Vladimir Nabokov

NABOKV-L post 0024886, Thu, 12 Dec 2013 20:15:57 -0200

Re: THOUGHTS re: mandibles, mandevils, man devils
Re: [NABOKV-L] [QUERY] Pushkin in LRL
Barrie Akin :"I am happy to admit that I have felt uneasy about the use of “mandible” in the lines Matthew Roth refers to but had only got as far as discovering that ants have mandibles, but cicadas do not. What continued to trouble me was that although VN would have known that fact, as presumably would John Shade, I couldn’t really see why Shade would use such a fancy figure of speech (synecdoche) here. I still can’t."

Jansy Mello: Why not refer to the ant as a "dead mandible"? The majority of Shade's students didn't know how a cicada looks like but this mustn't be true for the majority of Shade's readers, or would it? However, what motivated my reply was not to question VN's use of fancy figures of speech but the fact that there's a discussion in the VN-L about it where an article about the "mandible" was cited ( I haven't located it yet, there are more than thirty entries)* Perhaps the author, if she still follows the debates, will kindly refer us to her text?

More specifically concerning mandibles and mandevils, here is GSL addressing Matt Roth, in connection to nail parings (Dec 5,2011):
"As for the issue of Shade's belief in his own immortality
one needs only consider the nail-paring scene and its context.
That Shade really is imitating Atropos is to be seen in the following stanza about Aunt Maud after her stroke.
It's a continuation of Shade's meditation on death and decay that eventually culminates in the query:
Are some less lucky, or do all escape?
Then comes Shade's Syllogism which answers what seems to be a rhetorical question.
Most are unlucky, few escape.
Shade then goes on to describe life on earth as a cosmological prison, albeit temporary.

I am going to repost here my original brief exposition of these ideas with some small revisions.

Hopefully this clarifies everything!

(1) View Message

G.S. Lipon: I assume that VN(Shade) has inverted the sense of the original when he writes: Lafontaine was wrong:/ Dead is the mandible, alive the song. - but I've never been able to track down the original. Does anybody know anything about this?
JM: [ ] Lafontaine ... inspired his verses in one of Aesop's fables.
In Shade's poem (lines 238/240) the couple finds "An empty emerald case, squat and frog-eyed,/Hugging the trunk; and its companion piece,/ A gum-logged ant."
indicating that a living cicada is out of its case, but that the ant (its companion piece, somehow) has perished... Here is what I found in the internet: at www.bewilderingstories.com/issue209/cigale.html -
La Cigale et la fourmi
by Jean de La Fontaine

La cigale ayant chanté
Tout l'été,
Se trouva fort dépourvue
Quand la bise fut venue :
Pas un seul petit morceau
De mouche ou de vermisseau.
Elle alla crier famine
Chez la fourmi sa voisine,
La priant de lui prêter
Quelque grain pour subsister
Jusqu’à la saison nouvelle.
« Je vous paierai, lui dit-elle,
Avant l’août, foi d’animal,
Intérêt et principal. »
La fourmi n’est pas prêteuse :
C’est là son moindre défaut.
« Que faisiez-vous au temps chaud ?
Dit-elle à cette emprunteuse.
— Nuit et jour à tout venant
Je chantais, ne vous déplaise.
— Vous chantiez ? J’en suis fort aise :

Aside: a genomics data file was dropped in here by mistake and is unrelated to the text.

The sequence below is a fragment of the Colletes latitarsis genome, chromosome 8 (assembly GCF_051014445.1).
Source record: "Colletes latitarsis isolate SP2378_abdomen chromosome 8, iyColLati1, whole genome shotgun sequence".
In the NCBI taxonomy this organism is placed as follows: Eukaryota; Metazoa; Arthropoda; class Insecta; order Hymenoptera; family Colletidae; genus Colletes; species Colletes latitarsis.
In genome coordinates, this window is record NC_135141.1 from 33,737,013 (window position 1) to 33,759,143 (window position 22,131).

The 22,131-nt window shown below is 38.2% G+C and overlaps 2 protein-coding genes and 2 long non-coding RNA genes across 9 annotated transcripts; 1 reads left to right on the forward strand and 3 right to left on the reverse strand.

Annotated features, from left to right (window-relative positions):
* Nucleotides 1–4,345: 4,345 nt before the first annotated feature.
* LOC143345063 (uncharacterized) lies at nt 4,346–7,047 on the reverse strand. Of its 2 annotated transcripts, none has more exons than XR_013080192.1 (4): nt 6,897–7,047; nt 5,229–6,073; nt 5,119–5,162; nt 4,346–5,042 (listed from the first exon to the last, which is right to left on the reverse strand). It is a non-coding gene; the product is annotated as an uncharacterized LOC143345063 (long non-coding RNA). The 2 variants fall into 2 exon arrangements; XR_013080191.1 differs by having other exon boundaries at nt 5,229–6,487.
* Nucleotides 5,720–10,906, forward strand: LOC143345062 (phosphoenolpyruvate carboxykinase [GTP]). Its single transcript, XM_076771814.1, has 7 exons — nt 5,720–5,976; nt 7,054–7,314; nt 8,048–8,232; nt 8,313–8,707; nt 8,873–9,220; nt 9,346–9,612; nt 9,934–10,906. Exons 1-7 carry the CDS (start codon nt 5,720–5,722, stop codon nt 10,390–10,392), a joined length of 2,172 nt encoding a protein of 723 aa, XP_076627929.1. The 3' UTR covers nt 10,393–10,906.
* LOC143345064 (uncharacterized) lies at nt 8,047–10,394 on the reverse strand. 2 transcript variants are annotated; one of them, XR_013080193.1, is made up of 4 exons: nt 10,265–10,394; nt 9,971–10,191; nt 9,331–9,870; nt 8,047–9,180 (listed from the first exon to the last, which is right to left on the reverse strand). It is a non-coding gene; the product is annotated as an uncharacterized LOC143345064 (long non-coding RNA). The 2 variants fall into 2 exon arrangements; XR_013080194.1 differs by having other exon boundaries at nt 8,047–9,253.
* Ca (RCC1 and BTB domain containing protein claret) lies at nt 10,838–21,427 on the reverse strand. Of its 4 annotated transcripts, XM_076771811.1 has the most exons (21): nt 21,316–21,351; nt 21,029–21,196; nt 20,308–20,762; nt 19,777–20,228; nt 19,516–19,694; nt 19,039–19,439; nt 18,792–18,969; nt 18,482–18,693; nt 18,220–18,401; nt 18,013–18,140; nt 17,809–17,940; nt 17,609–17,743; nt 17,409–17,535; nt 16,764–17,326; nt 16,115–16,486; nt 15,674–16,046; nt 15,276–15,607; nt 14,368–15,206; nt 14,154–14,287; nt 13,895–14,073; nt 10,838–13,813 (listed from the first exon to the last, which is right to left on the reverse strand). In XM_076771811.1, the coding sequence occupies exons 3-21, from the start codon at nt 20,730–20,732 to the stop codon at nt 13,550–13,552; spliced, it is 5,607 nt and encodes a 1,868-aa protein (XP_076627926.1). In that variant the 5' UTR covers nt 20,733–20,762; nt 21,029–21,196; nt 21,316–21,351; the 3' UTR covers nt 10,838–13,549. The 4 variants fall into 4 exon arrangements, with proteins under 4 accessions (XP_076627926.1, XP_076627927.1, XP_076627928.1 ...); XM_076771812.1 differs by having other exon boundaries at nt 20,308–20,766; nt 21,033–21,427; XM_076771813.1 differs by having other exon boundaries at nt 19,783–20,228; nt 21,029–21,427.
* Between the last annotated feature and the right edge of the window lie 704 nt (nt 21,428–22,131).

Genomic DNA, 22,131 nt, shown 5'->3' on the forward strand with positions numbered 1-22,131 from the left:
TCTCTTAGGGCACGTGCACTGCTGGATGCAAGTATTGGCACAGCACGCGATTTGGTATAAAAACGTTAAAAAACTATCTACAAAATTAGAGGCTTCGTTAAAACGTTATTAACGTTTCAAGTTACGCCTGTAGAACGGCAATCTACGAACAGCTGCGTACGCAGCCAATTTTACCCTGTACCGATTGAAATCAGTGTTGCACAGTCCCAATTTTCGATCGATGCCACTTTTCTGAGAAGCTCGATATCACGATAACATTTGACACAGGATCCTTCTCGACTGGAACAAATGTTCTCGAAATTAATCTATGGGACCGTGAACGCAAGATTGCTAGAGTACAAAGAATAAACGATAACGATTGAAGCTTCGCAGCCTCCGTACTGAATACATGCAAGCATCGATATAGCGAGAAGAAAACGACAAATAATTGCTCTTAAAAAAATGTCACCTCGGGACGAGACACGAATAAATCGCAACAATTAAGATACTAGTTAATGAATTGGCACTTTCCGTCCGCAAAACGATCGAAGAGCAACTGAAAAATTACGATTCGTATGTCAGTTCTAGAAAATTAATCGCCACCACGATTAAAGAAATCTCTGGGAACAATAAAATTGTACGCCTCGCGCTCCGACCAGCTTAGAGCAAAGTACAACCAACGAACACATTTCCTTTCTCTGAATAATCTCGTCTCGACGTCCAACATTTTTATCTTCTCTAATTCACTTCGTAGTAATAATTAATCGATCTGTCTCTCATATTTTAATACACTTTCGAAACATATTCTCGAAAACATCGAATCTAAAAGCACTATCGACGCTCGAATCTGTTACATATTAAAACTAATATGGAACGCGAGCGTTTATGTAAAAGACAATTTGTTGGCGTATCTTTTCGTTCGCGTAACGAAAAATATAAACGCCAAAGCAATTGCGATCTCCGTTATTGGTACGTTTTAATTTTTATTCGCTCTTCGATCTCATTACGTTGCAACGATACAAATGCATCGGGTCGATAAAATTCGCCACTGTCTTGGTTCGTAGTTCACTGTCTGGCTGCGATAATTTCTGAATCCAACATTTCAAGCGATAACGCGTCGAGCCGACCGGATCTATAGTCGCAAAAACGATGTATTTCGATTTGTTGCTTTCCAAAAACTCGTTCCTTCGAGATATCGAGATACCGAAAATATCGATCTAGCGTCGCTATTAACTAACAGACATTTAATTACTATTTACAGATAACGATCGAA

Eh bien ! Dansez maintenant. »
The Cricket and the Ant
translation by Don Webb

The cricket had sung her song
all summer long
but found her victuals too few
when the north wind blew.
Nowhere could she espy
a single morsel of worm or fly.

Her neighbor, the ant, might,
she thought, help her in her plight,
and she begged her for a little grain
till summer would come back again.

“By next August I’ll repay both
Interest and principal; animal’s oath.”

Now, the ant may have a fault or two
But lending is not something she will do.
She asked what the cricket did in summer.

“By night and day, to any comer
I sang whenever I had the chance.”

“You sang, did you? That’s nice. Now dance.”

La Fontaine (1621-1695) put La Cigale et la fourmi first in the first book of his Fables precisely because it was his personal favorite. It and others in his twelve books of fables are a cultural treasure and have been memorized by generations upon generations of school children. And well they ought to be: two hundred years would pass till lyric poetry met the standard he set.

The cigale is, strictly speaking, a cicada. I use “cricket” by poetic license because the figure is more familiar to English-speaking readers.

La Fontaine’s fable is unique in that it does not end with the traditional moral, which would sum up the meaning of the poem lest an inattentive listener miss it. Rather, La Fontaine forces the readers to choose their own interpretation: is the cricket an artist or a profligate wastrel? Is the ant economical and prudent or a bourgeois philistine?

Walt Disney took his film sketch from Æsop’s dreary Fables, where the self-styled thrifty and provident have no shred of mercy for their neighbor, the singer. La Fontaine’s untraditional silence at the end of the poem speaks volumes: things are not always as simple as we’re told or as we might like to think.

La Cigale et la fourmi sets the style and tone for the rest of La Fontaine’s fables. Sweet little poems about animals? No, they are tales of terror about people living in the ancien régime — and today.

(2) https://listserv.ucsb.edu/lsv-cgi-bin/wa?A3=ind0901&L=NABOKV-L&E=quoted-printable&P=1248321&B